It wasn’t long ago that the Detroit Red Wings had one of the deepest, most dependable defensive corps in the NHL. Of course, any blueline is going to look great with a once-in-a-generation talent like Nicklas Lidstrom eating up 25+ minutes for a couple of decades. But the Red Wings had more going for their team than simply a 7-time Norris Trophy winner hiding the warts of lesser defensemen (although, he did that as well). They were able to pair Lidstrom with three-time Olympian Brian Rafalski for four seasons before he decided to hang ‘em up at the tender age of 37. Sounds like a great foundation for a perennial Cup contender.
While their top-pairing was among the best in the game, their second pairing was equally respected. Brad Stuart and Niklas Kronwall may not have been the most dominant, marquee pairing in the league, but they were nothing short of spectacular when considering they were the 3rd and 4th best defensemen on the team. With Lidstrom, Rafalski, Stuart, and Kronwall all eating up plenty of minutes per game, they were able to shelter the likes of Jonathan Ericsson and Jakub Kindl with third pairing minutes and a veteran partner in Ruslan Salei. Life was good in Hockeytown.
How the mighty have fallen.
If the season were to start tomorrow, the Red Wings would boast a Niklas Kronwall/Kyle Quincey top pairing. That sounds like a strong second pairing, but not the kind of duo that can shut down the opponent’s best players night after night. That’s Ken Holland’s reality.
Behind the Kronwall/Quincy twosome, head coach Mike Babcock will probably try to pair Jakub Kindl and rookie Brendan Smith with veterans Ian White and Jonathan Ericsson. That’s right, the Wings could be forced to use Jonathan Ericsson as the stable player in a defensive pairing.
The sound you just heard was every single Red Wings fan throwing their laptop into a wall.
Surprisingly, the Red Wings only have six defensemen on their entire roster that have any type of NHL experience. For some perspective: Jakub Kindl is a grizzled veteran with his 106 career games compared to Brendan Smith’s 14 career games. Also of concern: neither player has ever appeared in a playoff game. No wonder Holland has been seen repeatedly kicking Keith Yandle’s tires.
The problems for the Red Wings are not necessarily the defensemen on the roster. Kronwall and White have proven to be legitimate NHLers that could play for any team in the league. Ericsson and Quincey have proven that they have what it takes to play in the NHL—but have also had long bouts with inconsistency in their short careers. Kindl looks like he’ll grow into an NHLer and Smith has the potential to be a very strong blueliner for years.
The individual players aren’t the problem this season. It’s the roles they’ll be forced to fill.
Kronwall is undoubtedly an NHL player. But is he the type of defenseman that can not only play on the top-pairing, but control opponents top-lines and cover for a defensive partner that may be out of his element? That’s the role that Lidstrom had played for years with the Red Wings and it’s the role that needs to be filled by someone on the roster. Detroit is depending on Kronwall to fill the Alpha-Defenseman role in some capacity.
Ericsson can be a good player when he’s playing 18 minutes per game and shows flashes of potential throughout a game. But can he be a defenseman that the Wings depend on 82 games per year to give them 20 solid minutes every game? Ask any Red Wings fan and they’ll tell you it’s not a sure thing.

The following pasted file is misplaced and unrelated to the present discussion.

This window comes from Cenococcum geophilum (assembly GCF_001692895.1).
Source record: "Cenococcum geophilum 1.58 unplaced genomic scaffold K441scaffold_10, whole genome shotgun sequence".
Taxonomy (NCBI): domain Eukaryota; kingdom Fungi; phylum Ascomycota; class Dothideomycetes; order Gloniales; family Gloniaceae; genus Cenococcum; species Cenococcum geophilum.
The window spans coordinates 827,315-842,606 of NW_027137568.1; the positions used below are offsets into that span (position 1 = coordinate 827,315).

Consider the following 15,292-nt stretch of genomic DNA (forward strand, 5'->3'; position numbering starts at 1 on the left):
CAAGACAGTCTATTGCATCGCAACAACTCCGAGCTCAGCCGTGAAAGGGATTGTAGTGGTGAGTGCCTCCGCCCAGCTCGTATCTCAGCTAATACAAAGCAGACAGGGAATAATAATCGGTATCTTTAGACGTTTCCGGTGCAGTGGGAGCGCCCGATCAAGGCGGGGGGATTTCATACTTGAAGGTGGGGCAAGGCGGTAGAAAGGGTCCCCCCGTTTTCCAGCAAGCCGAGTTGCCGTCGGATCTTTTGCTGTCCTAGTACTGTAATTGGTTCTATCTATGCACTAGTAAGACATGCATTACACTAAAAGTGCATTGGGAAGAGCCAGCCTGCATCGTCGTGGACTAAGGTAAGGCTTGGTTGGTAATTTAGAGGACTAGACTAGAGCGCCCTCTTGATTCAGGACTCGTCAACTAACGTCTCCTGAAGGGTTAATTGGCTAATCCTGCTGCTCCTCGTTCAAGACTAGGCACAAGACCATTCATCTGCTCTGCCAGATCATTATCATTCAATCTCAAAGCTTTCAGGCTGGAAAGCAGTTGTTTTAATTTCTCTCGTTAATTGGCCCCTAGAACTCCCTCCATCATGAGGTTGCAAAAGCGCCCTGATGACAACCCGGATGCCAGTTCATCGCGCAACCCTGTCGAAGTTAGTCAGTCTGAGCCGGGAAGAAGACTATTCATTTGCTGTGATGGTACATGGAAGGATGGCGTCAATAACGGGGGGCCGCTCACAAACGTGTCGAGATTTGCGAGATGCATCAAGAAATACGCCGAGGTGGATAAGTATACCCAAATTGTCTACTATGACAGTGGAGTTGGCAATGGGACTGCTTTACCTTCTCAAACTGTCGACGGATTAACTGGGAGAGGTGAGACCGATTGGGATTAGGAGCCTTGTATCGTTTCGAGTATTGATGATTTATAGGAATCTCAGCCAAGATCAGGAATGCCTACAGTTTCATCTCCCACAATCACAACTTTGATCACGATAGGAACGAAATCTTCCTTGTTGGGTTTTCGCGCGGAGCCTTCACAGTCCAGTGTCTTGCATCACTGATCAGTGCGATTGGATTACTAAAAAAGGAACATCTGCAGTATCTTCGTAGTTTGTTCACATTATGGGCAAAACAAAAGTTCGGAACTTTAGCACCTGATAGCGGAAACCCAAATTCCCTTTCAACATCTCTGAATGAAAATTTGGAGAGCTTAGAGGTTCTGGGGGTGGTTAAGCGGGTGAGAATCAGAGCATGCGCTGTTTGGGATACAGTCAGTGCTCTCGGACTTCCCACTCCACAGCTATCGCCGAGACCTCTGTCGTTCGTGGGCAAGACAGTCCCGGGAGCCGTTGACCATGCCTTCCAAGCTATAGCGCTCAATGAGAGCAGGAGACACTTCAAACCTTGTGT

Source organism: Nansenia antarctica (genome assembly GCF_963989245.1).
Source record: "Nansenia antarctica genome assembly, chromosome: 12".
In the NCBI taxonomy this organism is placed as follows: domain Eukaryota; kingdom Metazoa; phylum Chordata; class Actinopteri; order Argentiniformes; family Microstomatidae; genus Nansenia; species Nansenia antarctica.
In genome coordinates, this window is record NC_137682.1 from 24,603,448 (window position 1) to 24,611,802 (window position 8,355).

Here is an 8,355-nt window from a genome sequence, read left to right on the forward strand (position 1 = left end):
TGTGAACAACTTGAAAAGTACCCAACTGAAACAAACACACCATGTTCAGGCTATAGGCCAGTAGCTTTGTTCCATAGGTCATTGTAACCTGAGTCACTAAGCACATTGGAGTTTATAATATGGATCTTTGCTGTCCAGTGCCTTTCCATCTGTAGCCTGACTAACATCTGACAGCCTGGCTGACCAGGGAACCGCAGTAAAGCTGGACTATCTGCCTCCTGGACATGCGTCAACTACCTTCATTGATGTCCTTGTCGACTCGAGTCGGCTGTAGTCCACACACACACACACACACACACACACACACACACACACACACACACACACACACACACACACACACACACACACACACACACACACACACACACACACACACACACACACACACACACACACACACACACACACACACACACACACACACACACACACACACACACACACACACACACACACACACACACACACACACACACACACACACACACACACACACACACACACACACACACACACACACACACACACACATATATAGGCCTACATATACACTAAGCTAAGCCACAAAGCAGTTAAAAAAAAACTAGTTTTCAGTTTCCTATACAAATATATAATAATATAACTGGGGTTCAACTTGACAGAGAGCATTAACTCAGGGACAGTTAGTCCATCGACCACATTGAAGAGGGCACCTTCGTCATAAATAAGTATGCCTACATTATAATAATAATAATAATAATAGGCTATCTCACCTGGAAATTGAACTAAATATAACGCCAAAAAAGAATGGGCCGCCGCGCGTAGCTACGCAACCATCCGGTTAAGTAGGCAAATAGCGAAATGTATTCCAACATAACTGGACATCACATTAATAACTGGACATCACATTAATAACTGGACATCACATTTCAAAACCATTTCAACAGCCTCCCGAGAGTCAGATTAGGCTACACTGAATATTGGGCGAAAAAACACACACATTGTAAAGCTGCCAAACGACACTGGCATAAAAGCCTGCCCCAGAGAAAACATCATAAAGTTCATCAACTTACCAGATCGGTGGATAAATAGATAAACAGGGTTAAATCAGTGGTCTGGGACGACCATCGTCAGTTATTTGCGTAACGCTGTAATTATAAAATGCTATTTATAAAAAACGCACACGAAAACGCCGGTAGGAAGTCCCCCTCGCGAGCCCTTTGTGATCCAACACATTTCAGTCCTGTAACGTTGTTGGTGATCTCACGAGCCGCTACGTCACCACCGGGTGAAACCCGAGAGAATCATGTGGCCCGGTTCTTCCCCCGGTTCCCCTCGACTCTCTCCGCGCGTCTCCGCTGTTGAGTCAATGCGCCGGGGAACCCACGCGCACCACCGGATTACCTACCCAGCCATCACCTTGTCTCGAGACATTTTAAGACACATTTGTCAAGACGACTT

Brendan Smith has all the tools to be a very good defenseman, but do the Red Wings really want to depend on him as a top-4 defenseman while he’s still trying to find his way as an NHL player? For that matter, do they want to depend on Kindl either?
Can White or Quincey prove that they are top-pairing defenseman? Sure, they’re NHL defensemen, but there’s a huge difference between “making a roster,” and being a player that opponents work their game plan around.
You can address your condolences to: Howard, Jimmy.
The strange part is that the Red Wings have always been the standard when it came to putting individual players in positions to succeed. An above-average player may look mediocre on a top-pairing or top-line, but they’d look much more impressive when playing a secondary role while all-world talents did the heavy lifting. For all of the things the Red Wings organization does right, that may be the real key to their success.
Of course, we’re not exactly breaking ground here. The Red Wings are going to have to address their blueline in a way that they haven’t been forced to do in about 20 years. But with Ryan Suter choosing the Minnesota Wild and the rest of the top-tier defenseman already signing in other cities, the Wings (and their fans) are slowly coming to grips that this may be the crew they’re forced to open the season with in 2012. Sure, Ken Holland can continue to pursue a trade for a veteran (and by all accounts, he should), but there’s no guarantee that a guy like Keith Yandle is walking through that door.
Every season the experts look at the Red Wings and say, “this is the year that it starts to show that they’re too old.” And every regular season, Detroit proves that it’s still a playoff caliber team. But while we were all watching the veterans celebrate their birthdays, we may have been watching the wrong thing. It’s not age threatens to doom the Red Wings’ 2012-13 season; it’s that they have a below average defensive corps. Remove the logo from the front of their jerseys and the six players set to start on opening night do not resemble a playoff blueline. They just don’t.
It’s hard to believe this is the reality, but for the first time since 1990, Detroit may not make the postseason. Even more shocking, it’s not age that could put an end to their playoff streak—it’s a lack of talent.
Who saw that coming?